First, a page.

Their queen did not scold them for their inattentiveness. As they drifted into this protected area her eyes were upon the waters where flashes of movement underneath the grasses and lilies spoke of fish.
The child would have toppled the boat then if it weren’t for the steady hand of the knight whose boat lingered next to his queen’s. He steadied the ship and allowed the queen to catch hold of the boy.
The woman whispered to the boy wriggling in her lap and handed him a small bag.
From that bag came a handful of crumbs to be scattered over the water’s surface. The fish came up, their brilliantly colored scales catching the sun as their mouths opened and closed automatically.
The lady and this child laughed out loud. Their giggles pierced the still of the marsh and unsettled the onlookers. The knight and raven averted their eyes from their queen. In doing so, neither saw the reflection upon the water — the shimmering vision of their queen and another person beside her — not the child but a man.
The elf blinked once wondering if the heat was addling his head. However the image still lingered after he reopened his eyes — teasing him a bit more before it disappeared.
To his left, the roosterhead cleared his throat. “This part of the lake is old, isn’t it?” Hahn murmured.
Azul gave the young man a sharp look. Hahn had elven blood although it was diluted by many generations. Perhaps he, too, had seen the strange image. Carefully the mage explained where they now stopped. “This was where the old queen often camped.”
The elves said this part of the lake had been a favorite place for their long departed Queen Mab. The lilies had seen overgrown this part of the lake and so they did not come here often. It was just as well for the little fairies did not like this place. Perhaps they knew it was a place that was too much like the former queen, tricky and full of mad illusions and dreams.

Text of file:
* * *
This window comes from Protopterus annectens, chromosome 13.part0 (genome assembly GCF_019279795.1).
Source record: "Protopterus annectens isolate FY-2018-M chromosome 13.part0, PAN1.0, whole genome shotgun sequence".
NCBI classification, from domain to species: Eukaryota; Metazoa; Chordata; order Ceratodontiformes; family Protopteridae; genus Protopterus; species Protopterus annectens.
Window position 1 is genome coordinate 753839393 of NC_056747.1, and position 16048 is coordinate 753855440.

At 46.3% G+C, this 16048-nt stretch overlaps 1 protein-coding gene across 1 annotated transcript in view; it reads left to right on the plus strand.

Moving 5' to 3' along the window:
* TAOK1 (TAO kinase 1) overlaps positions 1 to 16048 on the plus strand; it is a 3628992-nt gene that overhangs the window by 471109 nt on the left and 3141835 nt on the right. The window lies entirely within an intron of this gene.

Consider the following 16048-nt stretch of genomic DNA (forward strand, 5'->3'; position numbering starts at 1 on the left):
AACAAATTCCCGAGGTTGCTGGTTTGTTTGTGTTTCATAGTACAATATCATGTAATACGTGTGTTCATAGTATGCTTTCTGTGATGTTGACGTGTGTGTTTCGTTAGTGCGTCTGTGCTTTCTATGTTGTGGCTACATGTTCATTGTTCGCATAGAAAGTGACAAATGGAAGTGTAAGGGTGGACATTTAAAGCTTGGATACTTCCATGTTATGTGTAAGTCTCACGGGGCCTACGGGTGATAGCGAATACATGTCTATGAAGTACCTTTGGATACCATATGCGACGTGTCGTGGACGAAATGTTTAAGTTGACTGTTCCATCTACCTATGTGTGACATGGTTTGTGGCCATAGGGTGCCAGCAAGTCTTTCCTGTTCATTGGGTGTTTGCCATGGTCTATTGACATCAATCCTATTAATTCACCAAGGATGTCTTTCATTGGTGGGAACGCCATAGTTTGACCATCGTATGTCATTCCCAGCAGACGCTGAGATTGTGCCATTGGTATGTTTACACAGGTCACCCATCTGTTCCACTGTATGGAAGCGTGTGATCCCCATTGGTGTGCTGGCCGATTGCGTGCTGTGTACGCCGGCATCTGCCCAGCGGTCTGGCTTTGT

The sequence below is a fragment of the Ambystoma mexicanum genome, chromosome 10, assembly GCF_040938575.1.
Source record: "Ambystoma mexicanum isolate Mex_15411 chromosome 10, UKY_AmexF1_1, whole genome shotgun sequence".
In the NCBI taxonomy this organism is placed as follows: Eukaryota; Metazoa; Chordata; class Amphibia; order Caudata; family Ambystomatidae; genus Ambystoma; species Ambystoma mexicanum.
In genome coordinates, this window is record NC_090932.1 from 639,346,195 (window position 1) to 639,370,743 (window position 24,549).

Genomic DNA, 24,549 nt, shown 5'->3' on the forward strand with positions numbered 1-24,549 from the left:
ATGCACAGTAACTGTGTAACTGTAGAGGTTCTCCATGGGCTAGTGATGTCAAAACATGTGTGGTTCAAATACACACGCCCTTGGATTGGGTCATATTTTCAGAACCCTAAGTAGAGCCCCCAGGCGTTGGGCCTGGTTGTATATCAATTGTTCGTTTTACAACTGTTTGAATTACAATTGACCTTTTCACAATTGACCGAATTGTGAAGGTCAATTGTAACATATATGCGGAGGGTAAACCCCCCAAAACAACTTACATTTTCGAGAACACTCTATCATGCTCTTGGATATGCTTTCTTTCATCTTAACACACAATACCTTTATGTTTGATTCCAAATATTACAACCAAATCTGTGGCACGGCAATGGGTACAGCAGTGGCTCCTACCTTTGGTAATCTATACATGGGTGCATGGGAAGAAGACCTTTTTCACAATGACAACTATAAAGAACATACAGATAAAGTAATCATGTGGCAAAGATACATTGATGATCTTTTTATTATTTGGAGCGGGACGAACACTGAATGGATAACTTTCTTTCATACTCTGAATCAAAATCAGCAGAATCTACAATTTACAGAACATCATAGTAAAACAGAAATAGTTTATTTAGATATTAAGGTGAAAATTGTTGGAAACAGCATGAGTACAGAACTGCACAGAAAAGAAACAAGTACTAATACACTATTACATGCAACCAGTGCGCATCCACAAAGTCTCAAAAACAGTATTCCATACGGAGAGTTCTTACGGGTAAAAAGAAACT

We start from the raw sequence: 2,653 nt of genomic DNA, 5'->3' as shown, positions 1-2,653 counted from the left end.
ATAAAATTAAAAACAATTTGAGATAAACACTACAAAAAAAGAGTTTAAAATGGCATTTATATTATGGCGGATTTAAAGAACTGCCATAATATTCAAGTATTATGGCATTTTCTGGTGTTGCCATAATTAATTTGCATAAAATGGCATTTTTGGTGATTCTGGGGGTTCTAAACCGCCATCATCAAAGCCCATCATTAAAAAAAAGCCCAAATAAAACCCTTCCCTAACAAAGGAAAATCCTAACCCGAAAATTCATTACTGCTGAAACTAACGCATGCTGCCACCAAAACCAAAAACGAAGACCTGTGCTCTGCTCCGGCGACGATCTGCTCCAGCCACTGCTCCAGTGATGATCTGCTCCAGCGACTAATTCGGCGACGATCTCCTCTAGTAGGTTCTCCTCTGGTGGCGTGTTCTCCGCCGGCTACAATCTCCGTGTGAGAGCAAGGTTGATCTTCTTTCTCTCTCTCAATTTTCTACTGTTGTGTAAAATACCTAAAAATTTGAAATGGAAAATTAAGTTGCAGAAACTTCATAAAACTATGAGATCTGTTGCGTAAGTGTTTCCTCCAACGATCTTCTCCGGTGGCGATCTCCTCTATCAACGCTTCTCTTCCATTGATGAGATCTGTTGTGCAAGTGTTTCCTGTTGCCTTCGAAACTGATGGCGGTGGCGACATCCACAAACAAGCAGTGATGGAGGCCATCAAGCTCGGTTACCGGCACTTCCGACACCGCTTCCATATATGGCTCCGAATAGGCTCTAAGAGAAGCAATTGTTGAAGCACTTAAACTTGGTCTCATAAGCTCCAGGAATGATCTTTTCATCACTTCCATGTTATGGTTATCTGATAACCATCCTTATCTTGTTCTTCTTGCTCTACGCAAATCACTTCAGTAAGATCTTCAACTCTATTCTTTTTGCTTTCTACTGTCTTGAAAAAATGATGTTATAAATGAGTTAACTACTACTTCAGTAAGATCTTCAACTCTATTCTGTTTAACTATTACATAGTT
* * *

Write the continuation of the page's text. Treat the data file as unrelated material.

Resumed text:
Hahn scratched his belly as he watched the fish being fed. His concerns about the reflected image had already been forgotten. “I wonder if someone might catch Conn a fish. It’s time to eat.” His stomach growled in agreement. He looked hopefully at the wizard.
The elf smirked and threw a pole across the water at the younger man. “I think that someone might be you.”
Hahn scowled but took the pole and began to talk to himself. The elf, however, was not interested in Hahn’s rambling about how the fish would be best cooked. He interrupted the forgetful youth with a question. “The boy’s name is Conn?”
“So he says,” Hahn yawned as he waited for the fish to bite. “It’s a grand name isn’t it? It doesn’t seem like he’s from anywhere here I’d say with such a moniker.”
Such a name did not fit in this place or time. The elf puzzled over this old name placed upon such a wee lad. He said nothing of his concerns to the others as they continued to fish.
The noisy Hahn was not very successful at his task. And the knight proved efficient. However, it was the raven who was best. Tired of his two legs, he had shifted back to being a bird. In this form he turned out to be quite clever at scooping the fish from the water with his claws and dropping them in the knight’s boat to be carried back.